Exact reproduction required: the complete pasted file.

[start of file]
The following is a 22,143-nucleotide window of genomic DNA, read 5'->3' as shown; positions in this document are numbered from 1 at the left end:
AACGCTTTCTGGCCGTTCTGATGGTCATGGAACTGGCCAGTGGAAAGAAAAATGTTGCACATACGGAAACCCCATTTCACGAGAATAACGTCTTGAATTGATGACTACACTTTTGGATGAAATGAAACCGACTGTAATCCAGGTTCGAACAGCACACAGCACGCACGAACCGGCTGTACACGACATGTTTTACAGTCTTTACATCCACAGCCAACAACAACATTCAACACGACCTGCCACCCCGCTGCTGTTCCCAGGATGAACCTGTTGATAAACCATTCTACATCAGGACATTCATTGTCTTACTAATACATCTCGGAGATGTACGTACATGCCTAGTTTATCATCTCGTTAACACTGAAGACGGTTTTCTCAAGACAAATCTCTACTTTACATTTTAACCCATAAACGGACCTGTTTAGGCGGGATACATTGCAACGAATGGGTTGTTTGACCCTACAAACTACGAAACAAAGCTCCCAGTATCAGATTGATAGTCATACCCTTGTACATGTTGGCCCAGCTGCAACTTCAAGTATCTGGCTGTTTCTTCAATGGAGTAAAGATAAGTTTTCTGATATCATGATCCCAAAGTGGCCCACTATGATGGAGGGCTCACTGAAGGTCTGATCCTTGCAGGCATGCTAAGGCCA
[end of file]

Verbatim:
The following is a 22,143-nucleotide window of genomic DNA, read 5'->3' as shown; positions in this document are numbered from 1 at the left end:
AACGCTTTCTGGCCGTTCTGATGGTCATGGAACTGGCCAGTGGAAAGAAAAATGTTGCACATACGGAAACCCCATTTCACGAGAATAACGTCTTGAATTGATGACTACACTTTTGGATGAAATGAAACCGACTGTAATCCAGGTTCGAACAGCACACAGCACGCACGAACCGGCTGTACACGACATGTTTTACAGTCTTTACATCCACAGCCAACAACAACATTCAACACGACCTGCCACCCCGCTGCTGTTCCCAGGATGAACCTGTTGATAAACCATTCTACATCAGGACATTCATTGTCTTACTAATACATCTCGGAGATGTACGTACATGCCTAGTTTATCATCTCGTTAACACTGAAGACGGTTTTCTCAAGACAAATCTCTACTTTACATTTTAACCCATAAACGGACCTGTTTAGGCGGGATACATTGCAACGAATGGGTTGTTTGACCCTACAAACTACGAAACAAAGCTCCCAGTATCAGATTGATAGTCATACCCTTGTACATGTTGGCCCAGCTGCAACTTCAAGTATCTGGCTGTTTCTTCAATGGAGTAAAGATAAGTTTTCTGATATCATGATCCCAAAGTGGCCCACTATGATGGAGGGCTCACTGAAGGTCTGATCCTTGCAGGCATGCTAAGGCCA